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Several readers have asked me what particular stocks are on my radar these days.

The list is actually quite long, but unfortunately it’s chock full of companies that just don’t seem to grasp their own potential. But since I’m currently giving away my best ideas for free, I have no problem presenting a list of my potential candidates, with the overriding asterisk that most of these will never find themselves in the Secular Trends Portfolio.

But a few of them will, and 1 or 2 may soon make the leap to prime time. I say this as I glare frustratingly at the 15% cash balance in the model, generated from the sale of Freeport-McMoRan (FCX), Schering-Plough (SGP), and trimming of Petrobras (PBR).

As mentioned earlier, I’m quite fond of several international opportunities, especially in Brazil, India, and South America. But in order to get my desired exposure in a way that can be replicated by any retail investor, I may have to resort to ETFs. I consider them an unsightly vehicle for a focused equity model, but it’s better to have an indirect flight to a great destination than a straight shot to a mediocre one.

Without further ado, here’s a list (in no particular order) of the stocks that I’ve been putting through the due diligence ringer of late. I’ve tossed some notes out there (there’s lots of hard truths amidst the jokes and cynicism) to show just how difficult it is to find companies I can really get behind:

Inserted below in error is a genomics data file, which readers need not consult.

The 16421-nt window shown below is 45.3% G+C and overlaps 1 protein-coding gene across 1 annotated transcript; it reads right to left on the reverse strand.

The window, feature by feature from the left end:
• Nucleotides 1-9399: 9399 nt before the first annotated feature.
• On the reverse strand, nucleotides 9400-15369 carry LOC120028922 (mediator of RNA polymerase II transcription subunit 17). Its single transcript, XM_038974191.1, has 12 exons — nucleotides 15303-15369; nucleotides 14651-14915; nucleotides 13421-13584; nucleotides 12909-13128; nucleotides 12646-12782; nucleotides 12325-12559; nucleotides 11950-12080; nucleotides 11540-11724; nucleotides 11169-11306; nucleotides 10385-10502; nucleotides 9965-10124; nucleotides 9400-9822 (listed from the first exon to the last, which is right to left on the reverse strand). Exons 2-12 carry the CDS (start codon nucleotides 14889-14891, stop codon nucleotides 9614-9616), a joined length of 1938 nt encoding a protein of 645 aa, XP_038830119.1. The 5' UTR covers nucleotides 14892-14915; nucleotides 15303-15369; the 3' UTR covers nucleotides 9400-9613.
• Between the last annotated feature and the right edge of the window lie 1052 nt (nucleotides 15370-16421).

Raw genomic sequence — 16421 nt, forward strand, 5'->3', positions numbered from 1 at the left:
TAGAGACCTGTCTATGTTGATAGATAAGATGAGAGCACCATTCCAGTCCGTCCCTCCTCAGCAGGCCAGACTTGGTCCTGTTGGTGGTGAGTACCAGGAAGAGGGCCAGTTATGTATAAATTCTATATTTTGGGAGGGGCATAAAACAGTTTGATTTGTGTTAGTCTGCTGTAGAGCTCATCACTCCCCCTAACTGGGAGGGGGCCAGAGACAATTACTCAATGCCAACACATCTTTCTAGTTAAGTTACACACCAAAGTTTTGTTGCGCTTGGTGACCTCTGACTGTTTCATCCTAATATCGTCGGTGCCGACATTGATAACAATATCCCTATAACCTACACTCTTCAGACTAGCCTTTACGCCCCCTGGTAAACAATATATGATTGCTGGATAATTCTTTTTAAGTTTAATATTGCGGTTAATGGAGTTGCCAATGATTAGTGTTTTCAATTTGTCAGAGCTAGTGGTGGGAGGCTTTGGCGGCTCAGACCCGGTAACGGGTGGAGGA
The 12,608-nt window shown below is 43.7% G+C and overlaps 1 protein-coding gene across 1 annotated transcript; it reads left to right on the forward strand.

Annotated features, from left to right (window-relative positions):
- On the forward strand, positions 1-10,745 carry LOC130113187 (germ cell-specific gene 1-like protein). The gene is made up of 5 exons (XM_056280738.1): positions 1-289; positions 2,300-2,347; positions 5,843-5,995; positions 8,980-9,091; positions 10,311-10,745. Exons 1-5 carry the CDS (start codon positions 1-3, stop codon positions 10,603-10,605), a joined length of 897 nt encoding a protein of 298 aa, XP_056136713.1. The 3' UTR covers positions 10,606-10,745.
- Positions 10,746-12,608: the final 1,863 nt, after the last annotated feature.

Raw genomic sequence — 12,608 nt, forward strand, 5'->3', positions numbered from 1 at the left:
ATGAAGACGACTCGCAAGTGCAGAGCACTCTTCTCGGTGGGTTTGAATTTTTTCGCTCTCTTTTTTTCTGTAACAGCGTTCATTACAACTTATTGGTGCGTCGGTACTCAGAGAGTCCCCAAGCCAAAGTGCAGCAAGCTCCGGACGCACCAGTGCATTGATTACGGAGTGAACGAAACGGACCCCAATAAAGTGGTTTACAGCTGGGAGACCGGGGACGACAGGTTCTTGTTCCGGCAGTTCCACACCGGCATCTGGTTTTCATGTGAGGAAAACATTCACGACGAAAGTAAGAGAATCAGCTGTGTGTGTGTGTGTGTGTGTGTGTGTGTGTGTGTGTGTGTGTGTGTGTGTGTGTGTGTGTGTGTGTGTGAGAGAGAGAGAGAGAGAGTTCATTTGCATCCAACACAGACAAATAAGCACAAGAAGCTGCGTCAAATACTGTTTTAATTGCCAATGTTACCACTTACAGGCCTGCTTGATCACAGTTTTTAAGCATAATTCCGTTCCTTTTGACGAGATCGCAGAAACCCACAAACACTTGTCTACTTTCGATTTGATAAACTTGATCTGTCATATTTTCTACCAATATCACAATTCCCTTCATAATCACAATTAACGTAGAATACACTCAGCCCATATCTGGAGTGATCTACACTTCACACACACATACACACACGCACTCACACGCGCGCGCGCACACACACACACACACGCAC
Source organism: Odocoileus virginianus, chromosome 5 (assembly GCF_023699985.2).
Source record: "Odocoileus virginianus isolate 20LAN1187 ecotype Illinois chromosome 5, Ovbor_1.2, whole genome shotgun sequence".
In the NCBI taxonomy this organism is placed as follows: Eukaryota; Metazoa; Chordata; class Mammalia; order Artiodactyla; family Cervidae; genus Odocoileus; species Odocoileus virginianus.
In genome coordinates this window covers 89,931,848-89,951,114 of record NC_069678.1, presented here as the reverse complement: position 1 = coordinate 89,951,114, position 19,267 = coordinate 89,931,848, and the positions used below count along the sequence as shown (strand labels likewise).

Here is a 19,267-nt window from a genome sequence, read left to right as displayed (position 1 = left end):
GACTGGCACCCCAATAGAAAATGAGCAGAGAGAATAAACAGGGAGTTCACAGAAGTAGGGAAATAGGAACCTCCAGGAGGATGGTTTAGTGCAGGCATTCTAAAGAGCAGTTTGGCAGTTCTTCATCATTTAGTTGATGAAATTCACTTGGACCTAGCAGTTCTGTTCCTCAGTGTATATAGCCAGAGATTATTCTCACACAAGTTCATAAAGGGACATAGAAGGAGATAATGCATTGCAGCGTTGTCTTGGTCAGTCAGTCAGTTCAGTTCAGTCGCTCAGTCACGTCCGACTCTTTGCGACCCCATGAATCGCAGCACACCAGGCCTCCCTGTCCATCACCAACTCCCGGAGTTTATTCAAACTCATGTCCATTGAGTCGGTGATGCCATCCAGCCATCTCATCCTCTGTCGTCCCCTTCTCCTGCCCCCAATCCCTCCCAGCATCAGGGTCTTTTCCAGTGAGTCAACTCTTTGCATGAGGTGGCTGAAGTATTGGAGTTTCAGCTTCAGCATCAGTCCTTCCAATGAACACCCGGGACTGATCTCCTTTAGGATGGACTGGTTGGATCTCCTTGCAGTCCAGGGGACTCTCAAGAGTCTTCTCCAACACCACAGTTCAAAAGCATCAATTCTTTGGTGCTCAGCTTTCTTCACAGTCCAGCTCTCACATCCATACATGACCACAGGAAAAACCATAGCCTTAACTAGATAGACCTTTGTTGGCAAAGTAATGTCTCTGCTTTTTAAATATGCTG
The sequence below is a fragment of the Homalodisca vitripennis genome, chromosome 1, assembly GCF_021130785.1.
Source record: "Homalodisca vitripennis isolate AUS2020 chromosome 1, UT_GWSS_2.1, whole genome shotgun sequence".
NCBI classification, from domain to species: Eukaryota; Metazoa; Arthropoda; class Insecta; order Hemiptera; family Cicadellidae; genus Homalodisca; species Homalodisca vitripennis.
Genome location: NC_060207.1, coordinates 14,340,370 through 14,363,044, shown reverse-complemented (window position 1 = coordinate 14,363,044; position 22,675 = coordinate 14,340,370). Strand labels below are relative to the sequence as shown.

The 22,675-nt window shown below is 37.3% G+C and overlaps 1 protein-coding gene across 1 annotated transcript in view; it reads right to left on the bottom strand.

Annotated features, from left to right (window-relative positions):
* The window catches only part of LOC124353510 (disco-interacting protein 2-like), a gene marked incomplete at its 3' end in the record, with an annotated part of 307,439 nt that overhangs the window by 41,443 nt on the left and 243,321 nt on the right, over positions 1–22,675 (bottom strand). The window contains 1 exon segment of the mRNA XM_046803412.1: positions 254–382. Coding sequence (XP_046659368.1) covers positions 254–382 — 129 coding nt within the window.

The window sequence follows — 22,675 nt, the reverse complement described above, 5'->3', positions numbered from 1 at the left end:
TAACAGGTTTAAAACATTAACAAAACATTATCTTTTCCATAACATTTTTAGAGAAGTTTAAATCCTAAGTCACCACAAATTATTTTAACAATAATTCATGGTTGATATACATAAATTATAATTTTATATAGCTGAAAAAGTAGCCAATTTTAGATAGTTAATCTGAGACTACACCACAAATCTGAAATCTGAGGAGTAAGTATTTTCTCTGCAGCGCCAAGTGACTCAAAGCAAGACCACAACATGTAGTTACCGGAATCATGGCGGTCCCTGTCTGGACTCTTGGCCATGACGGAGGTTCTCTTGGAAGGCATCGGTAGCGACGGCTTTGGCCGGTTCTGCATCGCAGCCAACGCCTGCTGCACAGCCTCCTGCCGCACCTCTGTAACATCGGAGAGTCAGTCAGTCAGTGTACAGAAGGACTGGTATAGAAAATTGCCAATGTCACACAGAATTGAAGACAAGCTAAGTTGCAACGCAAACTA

1. Coinstar (CSTR) - this company could have a beautiful business model, but they’ve cluttered it up with some real crud, and also loaded their balance sheet for reasons I just can’t comprehend
  2. Yum! Brands (YUM) - I liked the name “Tricon Global” better; no self-respecting company should have an exclamation point in its name. But nonetheless a company with solid prospects
  3. Papa John’s (PZZA) - yeah, I’m sayin’ it, I like their pizza. And it’s right up the alley of today’s consumer. And their competitors have somehow managed over the course of the last decade to make their pizzas taste like a combination of cardboard and wax.
  4. P.F. Chang’s (PFCB) - I’m not keen on higher-end restaurants, but the valuation here is much, much better than competitors like CAKE, and the company is finally generating meaningful net income levels
  5. Fortune Brands (FO) - Whiskey, faucets, and golf balls; what more could you want?
  6. Transocean (RIG) - they’ve managed to hold on to most of their rig count, and Brazil alone could keep these guys in business for the next decade.
  7. Baker Hughes (BHI) - another oilfield services company with some neat niche products. As you can tell I am a long-term bull on oil. I see it as the ultimate no-brainer secular trend.
  8. Syngenta (SYT) - a promising agriculture/seed company, and part of the second no-brainer trend - we need more food. Right now
  9. Claymore Global Water Index (CGW) - I really like the theme, but have no idea who the best-positioned players are. They probably don’t, either
  10. ADTRAN (ADTN) - an interesting play on converging wireless broadband. But they are still spread out to thin to win in all their markets. I don’t know if they’ll be smart enough to focus in on the winners, but they are a prime buyout candidate.
  11. Maidenform Brands (MFB) - Sorry if this comes across as crude, but they make fat pants and cheap underwear. I actually think that’s a pretty good space to be in this economy.